STEVE INSKEEP, host:
We have a report next on revolution, ego, passion, back-stabbing, fierce competition and beauty. It's the story of ballet in the 20th century as told in a new documentary called "Ballets russes." Iris Mann reports.
IRIS MANN reporting:
The names of the "Ballets russes" dancers and choreographers are legendary in the dance world: Donilova, Fokine, Balanchine, Nijinsky. Irina Baronova is a former prima ballerina who offers a few more names you might recognize.
Ms. IRINA BARONOVA (Former Prima Ballerina): Picasso, Dali, Chagall, Miro, you name them. They all collaborated with us and designed our sceneries and costumes.
MANN: Baronova was one of three girls in their early teens dubbed the baby ballerinas and chosen by George Balanchine to be the stars of the new "Ballets Russes de Monte Carlo" in 1932. She says another well-known artist who designed sets and costumes for the company was Henri Matisse.
Ms. BARONOVA: He would do a sketch and then say, `I don't quite like it,' and throw it into the wastepaper basket. If only I could have been smart and pick it up, oh, what a collection I would have had now.
MANN: It was a remarkable moment in time. Igor Stravinsky composed music specifically for the "Ballets russes."
(Soundbite of music)
MANN: In 1937, the "Ballets Russes de Monte Carlo" broke into two companies. The split made headlines, and what came to be known as the ballet wars began. The rival companies vied for dancers, choreographers and audiences. During the next season in London, they were booked around the corner from each other, one at Covent Garden, the other at Drury Lane.
Ms. BARONOVA: Even the taxi drivers were taking part in this, because some of our friends said that they'd get into a taxi and say, `To Drury Lane.' And the taxi driver would say, `Oh, you want to see the Russian ballet? No, no. You want to go to Covent Garden.'
MANN: All of this was unknown to filmmakers Dan Geller and Dayna Goldfine before they began their documentary, "Ballets russes." A friend of a friend was helping organize a reunion of the dancers in New Orleans five years ago, and Geller says they decided to shoot it.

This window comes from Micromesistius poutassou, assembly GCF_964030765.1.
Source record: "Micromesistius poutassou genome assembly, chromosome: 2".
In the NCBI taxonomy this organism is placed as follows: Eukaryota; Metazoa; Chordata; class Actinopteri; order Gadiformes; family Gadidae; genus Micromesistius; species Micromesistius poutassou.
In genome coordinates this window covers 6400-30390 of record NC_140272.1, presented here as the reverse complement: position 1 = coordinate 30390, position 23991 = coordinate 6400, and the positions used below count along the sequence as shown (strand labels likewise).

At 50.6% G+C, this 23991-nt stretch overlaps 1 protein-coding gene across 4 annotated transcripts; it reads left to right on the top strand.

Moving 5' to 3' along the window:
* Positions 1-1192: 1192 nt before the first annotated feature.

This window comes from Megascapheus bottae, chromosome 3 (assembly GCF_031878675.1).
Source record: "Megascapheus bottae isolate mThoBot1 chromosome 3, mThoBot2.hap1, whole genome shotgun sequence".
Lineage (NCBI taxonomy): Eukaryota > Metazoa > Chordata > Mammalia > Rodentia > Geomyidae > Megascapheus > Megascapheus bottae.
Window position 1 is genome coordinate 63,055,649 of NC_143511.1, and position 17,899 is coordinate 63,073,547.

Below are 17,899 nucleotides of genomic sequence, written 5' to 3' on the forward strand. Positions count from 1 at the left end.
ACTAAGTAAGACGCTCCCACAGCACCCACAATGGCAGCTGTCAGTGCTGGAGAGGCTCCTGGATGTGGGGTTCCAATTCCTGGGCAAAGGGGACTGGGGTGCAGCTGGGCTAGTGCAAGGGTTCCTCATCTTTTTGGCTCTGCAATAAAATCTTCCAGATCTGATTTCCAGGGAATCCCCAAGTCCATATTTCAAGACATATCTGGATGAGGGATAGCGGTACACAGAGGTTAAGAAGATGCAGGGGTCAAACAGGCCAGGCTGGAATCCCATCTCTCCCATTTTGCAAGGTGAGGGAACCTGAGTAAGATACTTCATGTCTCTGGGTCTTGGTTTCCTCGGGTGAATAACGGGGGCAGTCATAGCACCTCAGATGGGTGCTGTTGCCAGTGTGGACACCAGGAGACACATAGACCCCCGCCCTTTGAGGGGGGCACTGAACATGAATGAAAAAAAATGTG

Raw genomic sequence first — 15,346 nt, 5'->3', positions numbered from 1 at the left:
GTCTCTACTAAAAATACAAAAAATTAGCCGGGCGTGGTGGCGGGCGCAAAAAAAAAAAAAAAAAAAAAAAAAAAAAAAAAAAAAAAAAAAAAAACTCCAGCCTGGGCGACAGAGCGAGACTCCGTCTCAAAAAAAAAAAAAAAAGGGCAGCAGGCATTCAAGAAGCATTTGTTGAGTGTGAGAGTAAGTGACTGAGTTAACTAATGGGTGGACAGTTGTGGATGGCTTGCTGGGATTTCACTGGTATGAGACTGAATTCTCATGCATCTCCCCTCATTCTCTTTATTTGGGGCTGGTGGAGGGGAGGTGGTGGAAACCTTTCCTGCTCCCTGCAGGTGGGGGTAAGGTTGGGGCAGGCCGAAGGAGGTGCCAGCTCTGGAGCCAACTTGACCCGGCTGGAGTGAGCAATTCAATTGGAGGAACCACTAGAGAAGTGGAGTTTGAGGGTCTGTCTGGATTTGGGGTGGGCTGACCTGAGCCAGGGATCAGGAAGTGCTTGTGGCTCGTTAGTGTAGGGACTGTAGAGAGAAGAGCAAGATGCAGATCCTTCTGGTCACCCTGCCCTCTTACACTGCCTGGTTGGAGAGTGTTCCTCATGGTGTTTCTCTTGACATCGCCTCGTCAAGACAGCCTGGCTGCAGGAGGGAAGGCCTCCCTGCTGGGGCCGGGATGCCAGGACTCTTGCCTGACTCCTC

Mr. DAN GELLER (Filmmaker): It became clear as we got into the film further and further that we really wanted to make a movie that someone might go to, sit down, saying, `I don't know about this ballet stuff' and then walk out saying, `My God, I'd love to go see ballet and what an amazing story.' And also this film ultimately is as much about aging, having done something beautiful in your life as it is about a particular art form.
MANN: The filmmakers went on to shoot nearly 90 hours of interviews with the surviving dancers. Geller says the editing process became a tug-of-war between the tangled web of events and the fascinating characters who lived them. One of these was Frederic Franklin. Speaking from New York, he recalls touring in 1938 and introducing audiences in small towns across America to ballet. One night the finished a performance to dead silence.
Mr. FREDERIC FRANKLIN (Former Dancer): And there was a reception after, and I remember talking to one of the ladies, and I said, `You know, you must have hated this performance tonight.' I said, `Well, you know, generally, if you like something, you sort of applaud.' `Oh,' the lady said. `Oh, no, Mr. Franklin. We didn't want to spoil the atmosphere. It was oh, so beautiful.'